El Paso Universities Set To Receive Millions From Texas Legislature For Campus Construction Projects

Texas lawmakers this week passed a bill that provides $ 3.3 billion to fund investment projects at several public universities and colleges, including the University of Texas at El Paso and Texas Tech University Health Sciences. Center El Paso. Schools are expected to receive $ 52 million and $ 59 million respectively.

UTEP will build an advanced teaching and learning complex to support its College of Liberal Arts, according to the bill. TTUHSC El Paso will use the money for its dental school building.

Texas Tech’s Woody L. Hunt School of Dentistry is the first dental school in a border town and the fourth dental school in Texas. The school hosted its inaugural class of 40 students last summer and will open a public community clinic later this year, according to its website.

TTUHSC El Paso President Richard Lange said he was grateful that funding was available.

“We are incredibly grateful that there is TRB (Tuition Fee Tax) money available and coming to this community at both institutions, Texas Tech and UTEP.”

Lange explained that with the exception of just three schools, each health sciences center received the same amount of funding at $ 59 million.

“There are no winners and no losers,” he said of the legislation, Senate Bill 52 by State Senator Brandon Creighton, R-Conroe.

However, Lange said the dental project will cost $ 180 million and that he and other school officials will need to discuss next steps on how to pay the remaining $ 121 million.

“We just found out (SB 52) yesterday and until we found out yesterday and today we weren’t even sure the full amount,” Lange said on Wednesday.

The school currently has temporary space for a dental clinic that allows them to see 60,000 patients per year. Students attend classes in the school’s medical science building.

The future dental school building will not only be a combination of a clinic and a learning center for students, but will also include pediatric and primary care, Lange said.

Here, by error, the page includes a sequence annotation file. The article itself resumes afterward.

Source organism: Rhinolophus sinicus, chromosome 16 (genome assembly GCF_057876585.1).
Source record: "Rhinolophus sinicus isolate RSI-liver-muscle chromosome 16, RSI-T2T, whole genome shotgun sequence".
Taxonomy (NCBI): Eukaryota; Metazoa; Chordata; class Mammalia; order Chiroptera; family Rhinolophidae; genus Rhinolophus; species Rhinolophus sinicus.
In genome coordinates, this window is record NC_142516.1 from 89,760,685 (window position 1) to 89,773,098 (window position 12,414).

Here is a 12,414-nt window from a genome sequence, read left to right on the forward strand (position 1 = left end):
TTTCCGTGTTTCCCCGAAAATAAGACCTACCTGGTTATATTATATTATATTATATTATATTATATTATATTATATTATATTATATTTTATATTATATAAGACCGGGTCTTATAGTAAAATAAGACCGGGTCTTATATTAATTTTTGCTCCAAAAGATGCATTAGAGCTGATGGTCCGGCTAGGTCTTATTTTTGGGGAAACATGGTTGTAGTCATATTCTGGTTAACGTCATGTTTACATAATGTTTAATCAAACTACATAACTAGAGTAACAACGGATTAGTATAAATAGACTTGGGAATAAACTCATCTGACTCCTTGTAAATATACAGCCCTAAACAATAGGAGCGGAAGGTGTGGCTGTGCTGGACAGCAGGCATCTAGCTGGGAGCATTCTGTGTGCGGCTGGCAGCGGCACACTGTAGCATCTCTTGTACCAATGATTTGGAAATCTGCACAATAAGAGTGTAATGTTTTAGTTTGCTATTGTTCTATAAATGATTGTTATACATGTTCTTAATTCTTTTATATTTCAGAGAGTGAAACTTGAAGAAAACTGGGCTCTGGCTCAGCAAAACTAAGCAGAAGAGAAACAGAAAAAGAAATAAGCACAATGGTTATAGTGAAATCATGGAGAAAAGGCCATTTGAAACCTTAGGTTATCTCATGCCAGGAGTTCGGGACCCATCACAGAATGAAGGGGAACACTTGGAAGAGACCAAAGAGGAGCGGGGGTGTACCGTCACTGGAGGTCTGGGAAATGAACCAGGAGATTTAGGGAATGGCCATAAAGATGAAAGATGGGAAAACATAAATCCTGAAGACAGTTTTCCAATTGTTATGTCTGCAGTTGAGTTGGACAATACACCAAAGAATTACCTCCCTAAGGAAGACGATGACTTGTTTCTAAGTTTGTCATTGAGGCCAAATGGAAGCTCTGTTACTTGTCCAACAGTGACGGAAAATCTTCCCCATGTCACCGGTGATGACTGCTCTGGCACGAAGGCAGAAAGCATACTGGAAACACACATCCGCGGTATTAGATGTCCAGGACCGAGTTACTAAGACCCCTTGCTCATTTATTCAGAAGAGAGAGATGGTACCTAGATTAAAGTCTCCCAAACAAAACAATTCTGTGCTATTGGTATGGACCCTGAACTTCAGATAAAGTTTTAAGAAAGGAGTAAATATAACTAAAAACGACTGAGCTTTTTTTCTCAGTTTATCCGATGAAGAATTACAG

“Dental care affects health in many ways, such as high blood pressure, diabetes, cancer, nutrition,” Lange said. “And conversely, many people with dental problems also have health problems. So being able to take care of all of these in one place is convenient for patients, but more importantly, it coordinates care. “

State Senator César Blanco, D-El Paso, who sits on the Texas Senate higher education committee and co-author of the bill, said the funding would help both schools fulfill their missions.

“As a member of the Senate Higher Education Committee, I am proud to help secure the resources UTEP and TTUHSCEP need to provide our students with a quality education and learning environment.” Blanco said in a press release.

Dr. Richard Black demonstrates the use of mannequins in the dental school lab, where students will learn how to perform the practical aspects of dentistry. (Corrie Boudreaux / El Paso Matters)

The funding will help replace one of the oldest classroom buildings at UTEP’s College of Liberal Arts. The current structures, which are more than 40 years old, “have significant deferred maintenance needs”, according to UTEP documents. The construction of the complex is estimated at 113 million dollars.

UTEP officials did not respond to requests for comment. .

Gov. Greg Abbott added higher education construction projects to the Special Legislative Session‘s agenda on Friday, days before the end of the third session earlier this week.

Texas lawmakers last approved a tuition tax liability bill in 2015. The bill renames the obligations as capital construction assistance projects.

The UT system, which includes UTEP, is expected to receive $ 814 million and the Texas Tech system will receive $ 271 million.

The bill awaits the governor’s signature.

Cover photo: The Woody L. Hunt School of Dental Medicine is West Texas’ premier dental school. Its first cohort of 40 students will begin classes in July. (Corrie Boudreaux / El Paso Matters)

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